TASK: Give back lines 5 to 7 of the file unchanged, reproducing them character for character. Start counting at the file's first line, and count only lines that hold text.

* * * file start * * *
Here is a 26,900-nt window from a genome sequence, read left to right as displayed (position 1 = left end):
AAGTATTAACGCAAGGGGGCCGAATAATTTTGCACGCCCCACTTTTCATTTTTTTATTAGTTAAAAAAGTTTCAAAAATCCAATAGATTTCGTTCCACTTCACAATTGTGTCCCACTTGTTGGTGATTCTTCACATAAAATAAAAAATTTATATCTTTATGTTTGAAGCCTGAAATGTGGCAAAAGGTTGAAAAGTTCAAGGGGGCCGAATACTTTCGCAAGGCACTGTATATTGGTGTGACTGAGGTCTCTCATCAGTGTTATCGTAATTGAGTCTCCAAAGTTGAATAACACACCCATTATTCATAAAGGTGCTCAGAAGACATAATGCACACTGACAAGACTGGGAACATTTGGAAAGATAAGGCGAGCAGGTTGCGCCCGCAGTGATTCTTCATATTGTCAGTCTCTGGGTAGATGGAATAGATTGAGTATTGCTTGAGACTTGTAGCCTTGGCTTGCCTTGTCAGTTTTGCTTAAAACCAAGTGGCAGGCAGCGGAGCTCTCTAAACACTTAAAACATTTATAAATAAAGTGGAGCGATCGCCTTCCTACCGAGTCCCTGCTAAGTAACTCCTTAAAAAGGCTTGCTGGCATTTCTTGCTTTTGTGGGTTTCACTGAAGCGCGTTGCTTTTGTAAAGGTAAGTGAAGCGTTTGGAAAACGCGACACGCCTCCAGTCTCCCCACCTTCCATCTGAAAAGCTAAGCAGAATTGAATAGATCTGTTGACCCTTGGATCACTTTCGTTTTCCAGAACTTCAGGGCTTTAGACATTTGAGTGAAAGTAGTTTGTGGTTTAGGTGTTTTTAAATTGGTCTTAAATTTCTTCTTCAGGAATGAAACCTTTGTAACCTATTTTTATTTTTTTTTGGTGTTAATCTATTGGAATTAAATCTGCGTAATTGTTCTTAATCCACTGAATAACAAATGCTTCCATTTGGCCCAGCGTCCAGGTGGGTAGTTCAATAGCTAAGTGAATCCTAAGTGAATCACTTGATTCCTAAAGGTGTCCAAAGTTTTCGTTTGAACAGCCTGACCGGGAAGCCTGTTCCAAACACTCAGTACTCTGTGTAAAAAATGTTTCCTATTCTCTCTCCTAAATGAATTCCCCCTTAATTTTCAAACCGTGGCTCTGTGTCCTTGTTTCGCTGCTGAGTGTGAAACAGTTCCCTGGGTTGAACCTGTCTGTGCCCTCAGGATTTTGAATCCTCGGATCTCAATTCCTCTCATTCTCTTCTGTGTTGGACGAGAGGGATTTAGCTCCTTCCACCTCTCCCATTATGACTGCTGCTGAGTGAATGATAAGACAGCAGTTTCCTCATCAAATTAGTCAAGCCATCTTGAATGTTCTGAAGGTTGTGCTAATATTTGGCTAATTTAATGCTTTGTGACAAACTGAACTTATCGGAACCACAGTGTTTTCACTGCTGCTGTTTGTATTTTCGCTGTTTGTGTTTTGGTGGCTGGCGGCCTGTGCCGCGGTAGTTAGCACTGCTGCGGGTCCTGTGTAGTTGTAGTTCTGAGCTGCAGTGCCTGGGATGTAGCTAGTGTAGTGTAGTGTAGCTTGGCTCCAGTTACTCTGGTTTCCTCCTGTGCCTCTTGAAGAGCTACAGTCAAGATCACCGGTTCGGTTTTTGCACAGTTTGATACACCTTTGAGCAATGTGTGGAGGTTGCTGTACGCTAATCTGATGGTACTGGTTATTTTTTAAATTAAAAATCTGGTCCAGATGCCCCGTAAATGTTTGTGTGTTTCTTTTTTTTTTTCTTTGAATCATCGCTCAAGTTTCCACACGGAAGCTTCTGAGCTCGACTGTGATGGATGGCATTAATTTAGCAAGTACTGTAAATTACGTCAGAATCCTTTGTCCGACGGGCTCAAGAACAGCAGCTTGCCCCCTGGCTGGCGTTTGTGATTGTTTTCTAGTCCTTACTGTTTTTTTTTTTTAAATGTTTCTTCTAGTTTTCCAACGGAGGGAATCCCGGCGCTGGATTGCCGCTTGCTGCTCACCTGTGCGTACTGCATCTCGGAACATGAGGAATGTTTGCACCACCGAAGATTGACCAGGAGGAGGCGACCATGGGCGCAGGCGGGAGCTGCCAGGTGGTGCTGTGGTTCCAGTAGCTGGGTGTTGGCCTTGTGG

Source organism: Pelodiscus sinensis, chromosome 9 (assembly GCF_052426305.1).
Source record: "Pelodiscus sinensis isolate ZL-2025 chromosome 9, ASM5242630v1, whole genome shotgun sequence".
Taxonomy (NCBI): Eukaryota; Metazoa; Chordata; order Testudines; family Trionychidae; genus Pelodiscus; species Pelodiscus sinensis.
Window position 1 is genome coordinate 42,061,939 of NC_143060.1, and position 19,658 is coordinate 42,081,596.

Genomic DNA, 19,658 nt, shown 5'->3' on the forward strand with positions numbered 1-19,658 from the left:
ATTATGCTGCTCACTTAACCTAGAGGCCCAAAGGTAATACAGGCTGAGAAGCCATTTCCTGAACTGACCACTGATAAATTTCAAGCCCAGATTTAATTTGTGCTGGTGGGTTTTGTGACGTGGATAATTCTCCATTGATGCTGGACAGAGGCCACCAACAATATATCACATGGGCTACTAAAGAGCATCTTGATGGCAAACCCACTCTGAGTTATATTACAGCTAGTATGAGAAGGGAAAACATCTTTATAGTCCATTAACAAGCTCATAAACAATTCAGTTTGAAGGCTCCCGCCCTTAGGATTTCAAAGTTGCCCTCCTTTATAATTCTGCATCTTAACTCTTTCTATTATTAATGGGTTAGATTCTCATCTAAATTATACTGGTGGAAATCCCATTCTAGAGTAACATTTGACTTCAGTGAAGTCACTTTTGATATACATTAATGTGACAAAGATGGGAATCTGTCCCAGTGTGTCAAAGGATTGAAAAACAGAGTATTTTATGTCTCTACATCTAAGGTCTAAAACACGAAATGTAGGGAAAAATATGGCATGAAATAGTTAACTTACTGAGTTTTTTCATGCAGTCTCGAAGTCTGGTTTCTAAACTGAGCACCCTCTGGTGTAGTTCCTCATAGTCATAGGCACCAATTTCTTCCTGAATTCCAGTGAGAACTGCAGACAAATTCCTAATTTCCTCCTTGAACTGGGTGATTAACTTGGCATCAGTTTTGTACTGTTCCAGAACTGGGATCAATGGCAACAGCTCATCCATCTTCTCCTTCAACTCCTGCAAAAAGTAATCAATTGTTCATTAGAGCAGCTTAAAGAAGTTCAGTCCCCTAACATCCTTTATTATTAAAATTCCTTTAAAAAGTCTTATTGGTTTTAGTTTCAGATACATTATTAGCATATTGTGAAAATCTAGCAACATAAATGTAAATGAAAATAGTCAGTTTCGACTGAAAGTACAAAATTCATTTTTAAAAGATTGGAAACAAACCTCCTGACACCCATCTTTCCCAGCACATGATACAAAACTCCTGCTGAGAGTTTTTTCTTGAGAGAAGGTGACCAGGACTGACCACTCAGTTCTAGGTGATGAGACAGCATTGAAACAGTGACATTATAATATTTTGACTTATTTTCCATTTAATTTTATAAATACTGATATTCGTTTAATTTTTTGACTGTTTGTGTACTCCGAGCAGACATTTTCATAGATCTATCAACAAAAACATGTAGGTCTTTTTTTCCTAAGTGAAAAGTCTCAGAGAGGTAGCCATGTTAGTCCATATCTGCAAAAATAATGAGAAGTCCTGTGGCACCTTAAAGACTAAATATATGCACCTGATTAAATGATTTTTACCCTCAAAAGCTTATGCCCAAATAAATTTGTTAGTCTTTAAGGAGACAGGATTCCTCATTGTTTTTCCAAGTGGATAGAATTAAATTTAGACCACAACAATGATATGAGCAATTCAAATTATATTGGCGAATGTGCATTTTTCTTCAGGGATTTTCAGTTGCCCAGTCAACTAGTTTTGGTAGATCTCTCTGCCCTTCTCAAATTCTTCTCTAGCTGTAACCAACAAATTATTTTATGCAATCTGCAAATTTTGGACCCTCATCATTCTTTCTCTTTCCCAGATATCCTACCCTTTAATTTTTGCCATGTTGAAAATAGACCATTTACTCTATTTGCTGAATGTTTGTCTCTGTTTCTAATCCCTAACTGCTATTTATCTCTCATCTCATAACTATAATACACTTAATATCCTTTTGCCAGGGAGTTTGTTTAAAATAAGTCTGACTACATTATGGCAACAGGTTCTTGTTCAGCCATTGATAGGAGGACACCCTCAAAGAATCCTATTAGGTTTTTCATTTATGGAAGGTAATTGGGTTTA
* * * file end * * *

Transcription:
Taxonomy (NCBI): Eukaryota; Metazoa; Chordata; order Testudines; family Trionychidae; genus Pelodiscus; species Pelodiscus sinensis.
Window position 1 is genome coordinate 42,061,939 of NC_143060.1, and position 19,658 is coordinate 42,081,596.

Genomic DNA, 19,658 nt, shown 5'->3' on the forward strand with positions numbered 1-19,658 from the left: